I needn’t have worried, the parade of speakers was varied, international and inspiring – too many to list here so here’s the link to their site:

http://www.tedxsalford.com/event/speakers

My personal favourites were Massimo Marchiori, Tawakkol Karman (Nobel Peace Prize Winner), Jack Sim (Mr Toilet) and Jack Andraka (teenage cancer scientist).

The only down-side to the event was that I entered with a sniffle which developed into a full-force man-flu through the course of the event. So bad in fact that I had to leave before the end and missed out on the last few speakers – but that’s hardly their fault I suppose.

Great event and I can’t wait for next year’s so I can stock up on vitamin C and see the whole thing.

Chris

Cruising through Media City and the Manchester Docks

The Manchester Ship Canal is a wonder of the industrial age. Dug, largely by hand, it created a port more than thirty miles inland just to bypass Liverpool and annoy the scousers  (apologies to my Liverpudlian friends). This marvel of Victorian engineering travels through the Cheshire countryside and ends in Salford (a different City but just next to Manchester – I know, it’s confusing but just go with it), at Manchester Docks.

IMG_3267 - Version 2 IMG_3312 - Version 2

Once the third busiest port in England, it eventually declined and is currently being transformed into Media City. A hub of television studios and production facilities as well as apartments, restaurants, hotels, the Lowry Theatre and Galleries, the Imperial War Museum (North) and much more.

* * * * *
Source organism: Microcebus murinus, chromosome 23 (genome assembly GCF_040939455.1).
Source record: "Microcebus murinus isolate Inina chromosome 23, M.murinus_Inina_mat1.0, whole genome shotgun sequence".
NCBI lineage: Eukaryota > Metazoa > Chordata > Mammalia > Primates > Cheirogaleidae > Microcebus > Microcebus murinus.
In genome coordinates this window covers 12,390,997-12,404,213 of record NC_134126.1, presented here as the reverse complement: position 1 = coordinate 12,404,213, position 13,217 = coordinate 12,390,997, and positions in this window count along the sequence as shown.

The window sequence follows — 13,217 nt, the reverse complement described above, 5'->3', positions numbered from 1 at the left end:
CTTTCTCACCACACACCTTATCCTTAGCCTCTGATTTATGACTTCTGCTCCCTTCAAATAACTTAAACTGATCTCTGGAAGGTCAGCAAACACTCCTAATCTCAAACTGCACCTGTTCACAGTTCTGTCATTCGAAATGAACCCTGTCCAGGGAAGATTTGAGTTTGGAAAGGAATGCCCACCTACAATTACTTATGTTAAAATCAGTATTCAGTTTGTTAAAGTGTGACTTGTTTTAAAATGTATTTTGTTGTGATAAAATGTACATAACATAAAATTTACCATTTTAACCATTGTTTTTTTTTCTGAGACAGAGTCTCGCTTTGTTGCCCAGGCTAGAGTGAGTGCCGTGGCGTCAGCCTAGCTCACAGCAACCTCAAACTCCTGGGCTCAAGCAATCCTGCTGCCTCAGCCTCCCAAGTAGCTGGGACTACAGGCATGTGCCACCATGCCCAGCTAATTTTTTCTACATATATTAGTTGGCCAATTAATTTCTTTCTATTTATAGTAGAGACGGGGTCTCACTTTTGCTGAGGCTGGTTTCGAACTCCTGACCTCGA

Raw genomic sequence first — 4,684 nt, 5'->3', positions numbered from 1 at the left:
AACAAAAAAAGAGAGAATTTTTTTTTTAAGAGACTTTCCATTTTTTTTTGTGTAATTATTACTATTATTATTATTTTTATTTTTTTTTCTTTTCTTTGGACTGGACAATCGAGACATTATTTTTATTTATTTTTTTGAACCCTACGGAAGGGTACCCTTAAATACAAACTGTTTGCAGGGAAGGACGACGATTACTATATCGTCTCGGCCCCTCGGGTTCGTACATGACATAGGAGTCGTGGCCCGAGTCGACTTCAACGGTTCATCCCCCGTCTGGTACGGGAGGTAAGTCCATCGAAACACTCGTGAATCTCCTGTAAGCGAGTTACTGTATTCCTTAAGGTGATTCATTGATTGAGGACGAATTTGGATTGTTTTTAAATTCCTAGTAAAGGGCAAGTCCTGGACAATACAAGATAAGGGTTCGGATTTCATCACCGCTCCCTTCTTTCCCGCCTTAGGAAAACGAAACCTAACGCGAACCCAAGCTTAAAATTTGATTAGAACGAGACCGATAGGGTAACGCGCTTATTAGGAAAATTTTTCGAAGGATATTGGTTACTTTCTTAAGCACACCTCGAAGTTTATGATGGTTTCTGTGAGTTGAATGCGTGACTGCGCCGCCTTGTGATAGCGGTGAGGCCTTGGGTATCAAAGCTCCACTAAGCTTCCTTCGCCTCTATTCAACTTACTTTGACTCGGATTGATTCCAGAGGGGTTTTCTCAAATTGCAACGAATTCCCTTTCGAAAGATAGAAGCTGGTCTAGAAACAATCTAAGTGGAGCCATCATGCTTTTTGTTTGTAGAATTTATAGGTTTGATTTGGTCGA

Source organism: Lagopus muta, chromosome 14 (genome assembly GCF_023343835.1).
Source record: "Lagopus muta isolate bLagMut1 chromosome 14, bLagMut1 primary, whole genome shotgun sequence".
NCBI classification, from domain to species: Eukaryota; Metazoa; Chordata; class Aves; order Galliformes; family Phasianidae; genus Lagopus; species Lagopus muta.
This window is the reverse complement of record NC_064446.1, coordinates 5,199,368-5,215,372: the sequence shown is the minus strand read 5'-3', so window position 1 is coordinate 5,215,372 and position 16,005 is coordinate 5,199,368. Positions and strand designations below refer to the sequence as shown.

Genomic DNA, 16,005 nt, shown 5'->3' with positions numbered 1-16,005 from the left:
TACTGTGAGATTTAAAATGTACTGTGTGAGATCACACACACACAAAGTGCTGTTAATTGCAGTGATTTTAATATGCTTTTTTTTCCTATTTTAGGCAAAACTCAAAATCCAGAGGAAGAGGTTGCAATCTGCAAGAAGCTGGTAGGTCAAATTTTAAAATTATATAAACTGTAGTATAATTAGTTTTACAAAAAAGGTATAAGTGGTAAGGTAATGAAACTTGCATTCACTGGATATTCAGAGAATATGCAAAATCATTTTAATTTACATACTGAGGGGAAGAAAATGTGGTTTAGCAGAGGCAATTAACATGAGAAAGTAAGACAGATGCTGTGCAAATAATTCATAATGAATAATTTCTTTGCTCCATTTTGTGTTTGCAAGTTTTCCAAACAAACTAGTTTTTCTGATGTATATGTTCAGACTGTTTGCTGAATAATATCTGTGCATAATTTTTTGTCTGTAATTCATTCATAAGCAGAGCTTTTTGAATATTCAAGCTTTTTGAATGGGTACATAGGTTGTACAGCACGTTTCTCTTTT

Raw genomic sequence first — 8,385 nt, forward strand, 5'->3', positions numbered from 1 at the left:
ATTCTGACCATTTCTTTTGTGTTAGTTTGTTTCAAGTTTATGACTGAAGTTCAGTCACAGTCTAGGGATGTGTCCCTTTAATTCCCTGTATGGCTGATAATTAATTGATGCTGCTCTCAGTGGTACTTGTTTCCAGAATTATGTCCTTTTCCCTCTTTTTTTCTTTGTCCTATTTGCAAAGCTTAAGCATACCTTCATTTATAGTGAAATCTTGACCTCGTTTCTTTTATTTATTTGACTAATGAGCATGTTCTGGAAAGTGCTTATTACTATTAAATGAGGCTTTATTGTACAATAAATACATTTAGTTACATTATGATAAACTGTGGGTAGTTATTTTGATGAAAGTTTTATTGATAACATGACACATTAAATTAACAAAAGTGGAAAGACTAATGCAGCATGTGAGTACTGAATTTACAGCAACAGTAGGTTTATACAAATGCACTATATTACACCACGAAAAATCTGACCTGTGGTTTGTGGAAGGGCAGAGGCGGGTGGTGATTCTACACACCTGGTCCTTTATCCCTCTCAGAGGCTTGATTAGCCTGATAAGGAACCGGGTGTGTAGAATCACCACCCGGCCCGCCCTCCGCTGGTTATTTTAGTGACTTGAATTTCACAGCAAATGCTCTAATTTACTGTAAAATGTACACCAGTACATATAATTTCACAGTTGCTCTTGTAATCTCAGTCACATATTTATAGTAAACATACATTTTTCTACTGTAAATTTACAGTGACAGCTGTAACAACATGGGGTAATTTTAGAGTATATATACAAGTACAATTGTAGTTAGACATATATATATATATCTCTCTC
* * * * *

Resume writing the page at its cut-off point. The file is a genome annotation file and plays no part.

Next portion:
IMG_3271 - Version 2IMG_3176 - Version 2

Nowadays, instead of offloading bales of cotton on-route to the mills, tourist barges are more likely to off-load Chilean tourists on-route to the Lowry shopping centre.

Looking for something new to do last Sunday, Lady Hughes and myself bought a ticket and boarded the HMS69 party boat (classy!) for a short tour of the docks. This is boat is run by Manchester Cruises.

IMG_3169IMG_3182 - Version 2

We were sat at the back, next to a party from Chile who seemed more interested in where Coronation Street’s filmed (just next to the war museum) and the view of Old Trafford, than the industrial heritage.

We passed the old docks and up the canal under the swing bridge (which doesn’t swing anymore) and towards Manchester, and except for the odd blast of diesel exhaust fumes, the weather was great and the cruise was interesting and fun – in a rather sedate way.

IMG_3208 - Version 2 IMG_3230

The docksides have been transformed into treelined boulevards now with swans and a water-sports centre. There were people sitting outside their houses reading the sunday supplements and soaking up the sun, and for all the improvements and chic developments I did yearn to see what it used to be like. What was it like at it’s peak, with ocean going liners moored up and the country’s biggest privately-owned railway feeding goods from the ships to the mills and factories?

IMG_3337 - Version 2 IMG_3324 - Version 2

 

I’ll bet that was a sight, but perhaps not what they want on the Chilean travel brochure.

Chris

IMG_3310 - Version 2 IMG_3298 - Version 2 IMG_3276 - Version 2 IMG_3218 - Version 2 IMG_3214 - Version 2 IMG_3187 - Version 2